Originally Posted by OLED4UNME
Numbers have very little to do with how the human visual system perceives contrast... Our eyes do not work like mechanical meters.
When you have an area of black right near a bright area of white, the human visual system can only perceive a very limited amount of contrast. The only thing that matters is the contrast which your eyes are able to perceive... if there is something black right next to something bright, we cannot detect a large discrepancy in contrast...
At any given time, the eye's static
contrast ratio or dynamic range is somewhere between 1,000-15,000:1 (10-14 stops). In situations of extreme low-light viewing (where our eyes have adjusted to use rod cells for "scotopic/night vision") our visual system can accommodate an even larger brightness range.
When viewing a "real-world scene", our eyes can focus on different parts of the scene and dynamically adapt and adjust for the different light levels of those different areas - our pupils open and close for the different brightness regions of the scene, giving them the ability to make out tons of detail in both the dark parts and bright parts of the scene. Since it can dynamically
adapt to different brightness levels by closing and opening the pupil, the human eye can perceive scenes with a very high dynamic contrast ratio, anywhere from 1,000,000-17,000,000:1 (or 20-24 stops of light).
Additionally, the human brain has an amazing ability to take-in all those details, intelligently interpreting the information from our eyes, and "create" a single mental picture that takes into account all those details.
Now our perception
of detail and sharpness is based intrinsically on contrast
. It is edge contrast
especially which allows our brain to separate and recognize one object from another.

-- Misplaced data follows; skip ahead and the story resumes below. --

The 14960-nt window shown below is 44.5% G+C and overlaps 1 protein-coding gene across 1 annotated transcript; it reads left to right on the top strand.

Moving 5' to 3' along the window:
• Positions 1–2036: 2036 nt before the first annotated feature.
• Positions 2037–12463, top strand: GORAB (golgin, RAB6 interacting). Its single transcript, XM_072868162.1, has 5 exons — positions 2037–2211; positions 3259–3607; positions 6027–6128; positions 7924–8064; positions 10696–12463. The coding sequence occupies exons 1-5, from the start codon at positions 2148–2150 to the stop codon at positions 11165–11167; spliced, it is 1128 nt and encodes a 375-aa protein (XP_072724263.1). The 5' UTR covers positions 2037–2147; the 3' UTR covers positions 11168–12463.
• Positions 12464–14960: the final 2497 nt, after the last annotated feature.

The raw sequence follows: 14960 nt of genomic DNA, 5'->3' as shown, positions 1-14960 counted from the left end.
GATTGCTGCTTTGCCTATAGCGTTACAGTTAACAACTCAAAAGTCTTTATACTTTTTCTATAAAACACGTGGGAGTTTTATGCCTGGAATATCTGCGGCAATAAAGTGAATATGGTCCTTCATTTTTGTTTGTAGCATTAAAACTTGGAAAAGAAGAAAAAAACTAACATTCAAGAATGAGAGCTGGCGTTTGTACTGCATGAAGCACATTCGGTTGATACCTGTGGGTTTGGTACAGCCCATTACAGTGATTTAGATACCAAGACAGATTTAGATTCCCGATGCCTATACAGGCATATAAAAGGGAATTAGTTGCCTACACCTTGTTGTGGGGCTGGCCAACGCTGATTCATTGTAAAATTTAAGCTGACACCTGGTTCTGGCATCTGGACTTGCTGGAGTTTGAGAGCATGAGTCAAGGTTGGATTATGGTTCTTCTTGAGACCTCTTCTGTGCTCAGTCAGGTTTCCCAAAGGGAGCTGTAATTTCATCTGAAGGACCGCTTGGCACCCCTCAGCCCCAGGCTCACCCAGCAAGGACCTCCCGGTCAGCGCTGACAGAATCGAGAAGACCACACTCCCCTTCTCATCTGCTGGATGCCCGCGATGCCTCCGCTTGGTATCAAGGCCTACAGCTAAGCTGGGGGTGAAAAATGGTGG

Another advantage to HDR displays, and especially OLEDs, is that, since viewers experience contrast as the difference between the brightest and darkest pixels within an image, and since edge
contrast is a visual cue for sharpness, having dramatically brighter pixels, even a few of them in the top highlights, means that the perceived contrast of the image will be dramatically higher, and details will appear to be much crisper... HDR highlights on an OLED TV add contrast that make the edges
by which we evaluate sharpness really "pop".
Furthermore, because of their much deeper blacks levels, a 500 nits specular highlight will indeed seem much brighter on an OLED TV than the same 500 nits specular highlight on an LCD display who's black levels are nowhere near as deep.
This is due to the "Perceptual Contrast Effect
". The way we judge pretty much anything is in comparison with something else. Put a bright object next to a dark object and it will seem brighter.
(This is the same reason that "blacks" on a TV screen appear darker when you use "bias lights".)
For example, in the image below, the grey square on the left (A) "seems" brighter/lighter than the one on the right (B), which appears darker/dimmer. In reality, they are both the same shade of grey. That is the "Perceptual Contrast Effect
It's also important to mention that room lighting
will also have a significant impact on the "perceived" contrast of the display.
Additionally, it cannot be over-emphasized that HDR grading is not always about making everything brighter
. Just making everything brighter is like doing a music mix where you simply make everything louder. You're not really taking advantage of the ability to emphasize specific musical details via increased dynamic range, you're just making individual details harder to hear amongst all the increased energy bombarding the audience.
From professional colorist Alexis Van Hurkman
: "On one job I was grading, one of the characters of a scene had brass buttons on their jacket, which were natural candidates for putting out some HDR-strength glints. I keyed and boosted them, but I was moving so fast that the first adjustment I made had the buttons glowing like little suns. I paused to take in the effect, and the client and I simultaneously burst out laughing, the result was so completely ridiculous. It goes without saying that HDR-strength highlights should be motivated, but I was surprised by just how instantly hilarious the wrong use of these highlights was."
"I also see the ability to have these sorts of squint-inducing highlights as another creative opportunity, one that's been available to audiences looking up at the stage lighting of plays, musicals, and concerts for years. If you're careful not to abuse the privilege, I think the ability to cut to a bright frame, surprise with a sudden flare or shower of sparks, or grade a light-show with similar physiological impact to the real thing can create compelling narrative opportunities in our storytelling."